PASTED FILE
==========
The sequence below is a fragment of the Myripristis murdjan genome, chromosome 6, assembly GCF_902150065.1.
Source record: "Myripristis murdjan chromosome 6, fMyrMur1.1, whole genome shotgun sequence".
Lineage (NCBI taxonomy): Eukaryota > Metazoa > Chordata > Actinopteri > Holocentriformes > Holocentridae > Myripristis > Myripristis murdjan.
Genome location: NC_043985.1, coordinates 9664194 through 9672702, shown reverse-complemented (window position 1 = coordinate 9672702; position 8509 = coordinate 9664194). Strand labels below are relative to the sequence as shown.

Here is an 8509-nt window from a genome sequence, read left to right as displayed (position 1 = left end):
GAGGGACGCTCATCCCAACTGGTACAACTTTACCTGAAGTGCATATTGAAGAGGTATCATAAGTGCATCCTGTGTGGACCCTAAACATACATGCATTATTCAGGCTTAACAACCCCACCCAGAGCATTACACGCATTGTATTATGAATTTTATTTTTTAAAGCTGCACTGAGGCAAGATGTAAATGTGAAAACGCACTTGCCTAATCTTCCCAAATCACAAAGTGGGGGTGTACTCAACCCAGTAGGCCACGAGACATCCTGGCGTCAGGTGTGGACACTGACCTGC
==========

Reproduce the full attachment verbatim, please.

The sequence below is a fragment of the Myripristis murdjan genome, chromosome 6, assembly GCF_902150065.1.
Source record: "Myripristis murdjan chromosome 6, fMyrMur1.1, whole genome shotgun sequence".
Lineage (NCBI taxonomy): Eukaryota > Metazoa > Chordata > Actinopteri > Holocentriformes > Holocentridae > Myripristis > Myripristis murdjan.
Genome location: NC_043985.1, coordinates 9664194 through 9672702, shown reverse-complemented (window position 1 = coordinate 9672702; position 8509 = coordinate 9664194). Strand labels below are relative to the sequence as shown.

Here is an 8509-nt window from a genome sequence, read left to right as displayed (position 1 = left end):
GAGGGACGCTCATCCCAACTGGTACAACTTTACCTGAAGTGCATATTGAAGAGGTATCATAAGTGCATCCTGTGTGGACCCTAAACATACATGCATTATTCAGGCTTAACAACCCCACCCAGAGCATTACACGCATTGTATTATGAATTTTATTTTTTAAAGCTGCACTGAGGCAAGATGTAAATGTGAAAACGCACTTGCCTAATCTTCCCAAATCACAAAGTGGGGGTGTACTCAACCCAGTAGGCCACGAGACATCCTGGCGTCAGGTGTGGACACTGACCTGC